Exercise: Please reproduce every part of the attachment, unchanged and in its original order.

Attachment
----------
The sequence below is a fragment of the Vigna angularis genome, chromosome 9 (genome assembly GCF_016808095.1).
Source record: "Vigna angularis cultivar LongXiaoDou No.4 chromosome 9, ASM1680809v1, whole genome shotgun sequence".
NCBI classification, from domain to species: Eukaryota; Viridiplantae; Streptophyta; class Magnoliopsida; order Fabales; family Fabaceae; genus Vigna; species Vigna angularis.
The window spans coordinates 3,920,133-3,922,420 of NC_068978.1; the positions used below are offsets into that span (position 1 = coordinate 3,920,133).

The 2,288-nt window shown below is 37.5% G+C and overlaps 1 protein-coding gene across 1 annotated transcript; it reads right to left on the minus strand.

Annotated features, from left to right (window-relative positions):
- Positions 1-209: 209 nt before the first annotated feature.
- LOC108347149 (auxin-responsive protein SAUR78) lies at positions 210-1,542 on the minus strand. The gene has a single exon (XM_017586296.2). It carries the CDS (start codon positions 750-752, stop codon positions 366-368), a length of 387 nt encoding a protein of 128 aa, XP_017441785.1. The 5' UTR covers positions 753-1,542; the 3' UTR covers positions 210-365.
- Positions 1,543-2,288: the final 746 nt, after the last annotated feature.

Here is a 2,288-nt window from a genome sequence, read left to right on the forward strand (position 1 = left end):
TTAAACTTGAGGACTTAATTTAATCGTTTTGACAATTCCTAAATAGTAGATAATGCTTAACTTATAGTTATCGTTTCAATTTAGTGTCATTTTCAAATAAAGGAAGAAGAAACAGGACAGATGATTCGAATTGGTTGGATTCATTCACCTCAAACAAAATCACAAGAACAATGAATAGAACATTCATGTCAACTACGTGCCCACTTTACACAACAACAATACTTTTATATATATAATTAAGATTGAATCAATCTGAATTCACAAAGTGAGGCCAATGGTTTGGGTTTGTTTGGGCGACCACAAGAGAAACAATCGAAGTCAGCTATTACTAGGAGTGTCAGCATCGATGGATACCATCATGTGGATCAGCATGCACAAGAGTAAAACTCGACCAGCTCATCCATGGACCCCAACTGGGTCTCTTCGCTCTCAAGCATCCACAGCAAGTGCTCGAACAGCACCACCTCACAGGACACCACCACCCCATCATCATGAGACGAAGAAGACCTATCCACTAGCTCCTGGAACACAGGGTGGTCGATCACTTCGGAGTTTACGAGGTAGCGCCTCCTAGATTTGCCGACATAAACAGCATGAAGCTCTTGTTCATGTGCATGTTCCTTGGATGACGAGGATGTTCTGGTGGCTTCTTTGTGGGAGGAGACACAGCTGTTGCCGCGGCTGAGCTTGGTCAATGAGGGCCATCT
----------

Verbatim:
The sequence below is a fragment of the Vigna angularis genome, chromosome 9 (genome assembly GCF_016808095.1).
Source record: "Vigna angularis cultivar LongXiaoDou No.4 chromosome 9, ASM1680809v1, whole genome shotgun sequence".
NCBI classification, from domain to species: Eukaryota; Viridiplantae; Streptophyta; class Magnoliopsida; order Fabales; family Fabaceae; genus Vigna; species Vigna angularis.
The window spans coordinates 3,920,133-3,922,420 of NC_068978.1; the positions used below are offsets into that span (position 1 = coordinate 3,920,133).

The 2,288-nt window shown below is 37.5% G+C and overlaps 1 protein-coding gene across 1 annotated transcript; it reads right to left on the minus strand.

Annotated features, from left to right (window-relative positions):
- Positions 1-209: 209 nt before the first annotated feature.
- LOC108347149 (auxin-responsive protein SAUR78) lies at positions 210-1,542 on the minus strand. The gene has a single exon (XM_017586296.2). It carries the CDS (start codon positions 750-752, stop codon positions 366-368), a length of 387 nt encoding a protein of 128 aa, XP_017441785.1. The 5' UTR covers positions 753-1,542; the 3' UTR covers positions 210-365.
- Positions 1,543-2,288: the final 746 nt, after the last annotated feature.

Here is a 2,288-nt window from a genome sequence, read left to right on the forward strand (position 1 = left end):
TTAAACTTGAGGACTTAATTTAATCGTTTTGACAATTCCTAAATAGTAGATAATGCTTAACTTATAGTTATCGTTTCAATTTAGTGTCATTTTCAAATAAAGGAAGAAGAAACAGGACAGATGATTCGAATTGGTTGGATTCATTCACCTCAAACAAAATCACAAGAACAATGAATAGAACATTCATGTCAACTACGTGCCCACTTTACACAACAACAATACTTTTATATATATAATTAAGATTGAATCAATCTGAATTCACAAAGTGAGGCCAATGGTTTGGGTTTGTTTGGGCGACCACAAGAGAAACAATCGAAGTCAGCTATTACTAGGAGTGTCAGCATCGATGGATACCATCATGTGGATCAGCATGCACAAGAGTAAAACTCGACCAGCTCATCCATGGACCCCAACTGGGTCTCTTCGCTCTCAAGCATCCACAGCAAGTGCTCGAACAGCACCACCTCACAGGACACCACCACCCCATCATCATGAGACGAAGAAGACCTATCCACTAGCTCCTGGAACACAGGGTGGTCGATCACTTCGGAGTTTACGAGGTAGCGCCTCCTAGATTTGCCGACATAAACAGCATGAAGCTCTTGTTCATGTGCATGTTCCTTGGATGACGAGGATGTTCTGGTGGCTTCTTTGTGGGAGGAGACACAGCTGTTGCCGCGGCTGAGCTTGGTCAATGAGGGCCATCT